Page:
Take Up the Snow Challenge with Kawasaki Loaders

The Salt Lake City International Airport serves over 18,5 million passengers a year, with an average of 750 flights a day. It is the 50th largest in the world. With an average snowfall of 62 in (157 cm) a year, snow removal is not taken lightly. In fact, the airport's snow removal crew is as good as they come ­ they won first-place at the International Aviation Snow Symposium for "excellence in snow removal and ice control" during the winter of 2002.

Key to the airfield strategy of snow removal is their fleet of Kawasaki loaders. Although they use trucks equipped with snow plows on the runways and roads, loaders have proven to be ideal in highly congested areas such as ramps, gates, and taxiways. They are agile, quick, and definitely more powerful.

Kawasaki uses heavy-duty torque proportioning differentials in the all models except the 115ZV and 135ZV as standard equipment. This transfers up to 60% of the traction from the slipping side to the traction side automatically, therefore adding traction and reducing tire wear.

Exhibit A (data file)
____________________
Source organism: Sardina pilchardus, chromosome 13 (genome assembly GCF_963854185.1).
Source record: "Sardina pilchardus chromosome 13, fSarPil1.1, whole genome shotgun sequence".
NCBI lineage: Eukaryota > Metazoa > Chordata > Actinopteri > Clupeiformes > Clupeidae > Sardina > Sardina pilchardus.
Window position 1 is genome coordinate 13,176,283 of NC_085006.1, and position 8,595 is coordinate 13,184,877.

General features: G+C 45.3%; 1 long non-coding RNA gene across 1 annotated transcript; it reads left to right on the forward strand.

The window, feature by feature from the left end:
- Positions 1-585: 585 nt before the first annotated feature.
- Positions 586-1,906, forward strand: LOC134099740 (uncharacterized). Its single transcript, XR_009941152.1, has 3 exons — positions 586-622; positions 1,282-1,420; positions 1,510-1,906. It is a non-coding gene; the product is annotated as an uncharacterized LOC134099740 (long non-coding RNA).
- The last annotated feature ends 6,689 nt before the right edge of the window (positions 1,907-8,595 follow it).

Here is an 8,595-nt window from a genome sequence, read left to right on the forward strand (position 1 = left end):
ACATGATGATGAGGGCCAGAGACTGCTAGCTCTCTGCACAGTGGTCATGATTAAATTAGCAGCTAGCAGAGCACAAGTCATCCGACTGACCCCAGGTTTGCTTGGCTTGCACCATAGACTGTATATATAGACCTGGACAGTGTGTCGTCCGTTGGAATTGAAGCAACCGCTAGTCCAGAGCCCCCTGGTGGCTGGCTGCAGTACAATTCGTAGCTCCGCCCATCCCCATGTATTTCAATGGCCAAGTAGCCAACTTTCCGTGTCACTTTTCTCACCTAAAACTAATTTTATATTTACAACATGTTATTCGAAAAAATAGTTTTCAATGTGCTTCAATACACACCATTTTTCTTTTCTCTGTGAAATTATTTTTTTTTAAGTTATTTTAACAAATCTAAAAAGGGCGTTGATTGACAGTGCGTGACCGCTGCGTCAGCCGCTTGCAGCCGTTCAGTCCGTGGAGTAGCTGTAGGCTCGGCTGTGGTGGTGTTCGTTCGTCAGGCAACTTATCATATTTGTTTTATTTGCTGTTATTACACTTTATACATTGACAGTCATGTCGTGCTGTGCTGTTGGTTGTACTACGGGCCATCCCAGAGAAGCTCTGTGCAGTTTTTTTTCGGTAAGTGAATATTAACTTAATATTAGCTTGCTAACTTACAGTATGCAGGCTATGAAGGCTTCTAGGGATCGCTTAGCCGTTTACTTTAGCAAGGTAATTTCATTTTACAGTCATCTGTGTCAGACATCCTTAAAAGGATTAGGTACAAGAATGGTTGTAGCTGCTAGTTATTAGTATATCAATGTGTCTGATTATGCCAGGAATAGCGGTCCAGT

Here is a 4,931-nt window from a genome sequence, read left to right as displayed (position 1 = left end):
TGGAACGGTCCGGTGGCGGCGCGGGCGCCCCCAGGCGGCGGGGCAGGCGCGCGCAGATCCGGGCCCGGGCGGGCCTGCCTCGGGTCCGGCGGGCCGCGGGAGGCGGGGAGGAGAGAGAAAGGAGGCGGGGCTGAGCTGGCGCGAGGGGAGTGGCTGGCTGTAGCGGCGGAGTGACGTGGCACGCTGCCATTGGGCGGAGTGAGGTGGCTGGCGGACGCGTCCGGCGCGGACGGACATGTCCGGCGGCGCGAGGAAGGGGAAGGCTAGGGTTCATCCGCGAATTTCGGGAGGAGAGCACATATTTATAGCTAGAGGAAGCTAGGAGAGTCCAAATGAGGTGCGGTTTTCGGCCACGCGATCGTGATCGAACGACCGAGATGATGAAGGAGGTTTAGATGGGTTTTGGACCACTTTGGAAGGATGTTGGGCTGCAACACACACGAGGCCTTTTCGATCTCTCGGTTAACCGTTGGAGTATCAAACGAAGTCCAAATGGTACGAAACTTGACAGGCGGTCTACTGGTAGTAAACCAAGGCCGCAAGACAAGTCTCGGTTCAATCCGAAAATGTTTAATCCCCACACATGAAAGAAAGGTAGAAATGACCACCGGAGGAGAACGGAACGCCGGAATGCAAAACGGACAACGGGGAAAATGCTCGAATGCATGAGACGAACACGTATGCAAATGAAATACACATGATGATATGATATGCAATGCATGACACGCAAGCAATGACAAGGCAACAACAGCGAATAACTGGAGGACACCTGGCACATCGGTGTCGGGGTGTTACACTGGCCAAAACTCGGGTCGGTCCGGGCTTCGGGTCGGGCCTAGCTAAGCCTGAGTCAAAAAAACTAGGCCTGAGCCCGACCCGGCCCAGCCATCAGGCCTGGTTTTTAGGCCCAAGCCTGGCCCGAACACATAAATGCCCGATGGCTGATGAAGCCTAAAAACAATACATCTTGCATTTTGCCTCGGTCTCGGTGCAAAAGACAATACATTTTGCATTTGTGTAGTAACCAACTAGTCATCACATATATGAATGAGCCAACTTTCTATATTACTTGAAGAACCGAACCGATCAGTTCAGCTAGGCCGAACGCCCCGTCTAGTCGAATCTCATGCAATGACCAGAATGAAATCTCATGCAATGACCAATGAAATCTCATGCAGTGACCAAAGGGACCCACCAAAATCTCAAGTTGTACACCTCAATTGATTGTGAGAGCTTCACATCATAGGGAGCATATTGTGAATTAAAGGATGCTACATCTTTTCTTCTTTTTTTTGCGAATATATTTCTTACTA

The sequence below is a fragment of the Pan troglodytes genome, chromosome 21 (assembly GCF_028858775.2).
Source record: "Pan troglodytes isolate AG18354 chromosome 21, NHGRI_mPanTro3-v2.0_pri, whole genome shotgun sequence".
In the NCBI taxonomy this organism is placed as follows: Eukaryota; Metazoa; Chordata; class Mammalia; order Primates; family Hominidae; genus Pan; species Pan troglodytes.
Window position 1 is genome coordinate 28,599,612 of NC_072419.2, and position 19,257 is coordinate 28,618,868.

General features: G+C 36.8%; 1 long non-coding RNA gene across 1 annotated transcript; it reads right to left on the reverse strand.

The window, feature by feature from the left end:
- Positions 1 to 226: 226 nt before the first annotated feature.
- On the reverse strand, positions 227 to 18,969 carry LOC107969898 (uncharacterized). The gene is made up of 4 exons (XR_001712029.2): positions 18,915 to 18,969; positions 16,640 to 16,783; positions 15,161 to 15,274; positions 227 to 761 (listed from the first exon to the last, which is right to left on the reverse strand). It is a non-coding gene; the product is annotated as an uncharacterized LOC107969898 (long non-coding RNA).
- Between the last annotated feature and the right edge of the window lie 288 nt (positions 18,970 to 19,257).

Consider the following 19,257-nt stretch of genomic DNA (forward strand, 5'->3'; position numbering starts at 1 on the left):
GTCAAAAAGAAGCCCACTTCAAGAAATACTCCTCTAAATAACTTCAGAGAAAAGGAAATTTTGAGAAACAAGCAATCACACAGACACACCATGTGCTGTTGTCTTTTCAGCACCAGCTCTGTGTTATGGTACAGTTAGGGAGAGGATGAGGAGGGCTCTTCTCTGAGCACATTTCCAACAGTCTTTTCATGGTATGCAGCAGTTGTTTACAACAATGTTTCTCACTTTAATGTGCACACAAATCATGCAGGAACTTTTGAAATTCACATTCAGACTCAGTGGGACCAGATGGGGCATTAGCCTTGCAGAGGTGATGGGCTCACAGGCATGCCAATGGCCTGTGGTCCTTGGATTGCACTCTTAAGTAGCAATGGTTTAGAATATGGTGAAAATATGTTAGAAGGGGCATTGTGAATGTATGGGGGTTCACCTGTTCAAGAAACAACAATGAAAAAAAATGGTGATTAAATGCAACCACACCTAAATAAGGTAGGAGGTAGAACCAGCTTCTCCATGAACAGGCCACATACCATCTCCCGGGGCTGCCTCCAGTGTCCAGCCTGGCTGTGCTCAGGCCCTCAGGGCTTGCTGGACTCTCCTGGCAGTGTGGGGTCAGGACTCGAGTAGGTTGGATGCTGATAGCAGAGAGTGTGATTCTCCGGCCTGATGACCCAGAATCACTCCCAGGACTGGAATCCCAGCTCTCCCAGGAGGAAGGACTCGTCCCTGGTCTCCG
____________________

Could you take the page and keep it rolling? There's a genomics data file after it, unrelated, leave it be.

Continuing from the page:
Kawasaki uses outboard brakes on its bigger machines. They have higher oil capacity, which lowers heat buildup. The outboard brake and planetary system lasts longer cost less to maintain.

"Our loaders are responsible for clearing about 20 million square feet," says Gerrard. "They have 30-foot snow plow blades. When the loader is on a ramp, it will push the snow to a windrow. Blowers will blow the windrows into a field or pad designated to receive snow or they will blow the snow into huge piles.

The Kawasakis change over to 12-yard snow buckets, dig into the piles, and load 40-yard articulated haul trucks. The trucks then take the snow to a designated spot."

"Our operators really enjoy running the new ZVs," says Tom Gerrard, Senior Airfield Maintenance Supervisor. "They like the cab layout and from a maintenance standpoint, they are easy to care for. They have worked out excellently." The airport ordered each of their 95ZVs with a 6-yard dirt bucket, a 12-yard snow bucket, a 30-foot ramp plow, and a quick coupler system.

After snow season ends in late March, the loaders are kept busy with a variety of other tasks. When a building is demolished, the loaders put the debris into haul trucks. They do road building, runway maintenance, road stabilization, and tree removal. They also do dirt work ­ like repairing any snow-melt erosion, filling in low spots around the perimeter fence, and creating snow pads onto which next winter's snowfall will be piled.

Source: Montréal Tracteur Inc.,
Kawasaki Loaders


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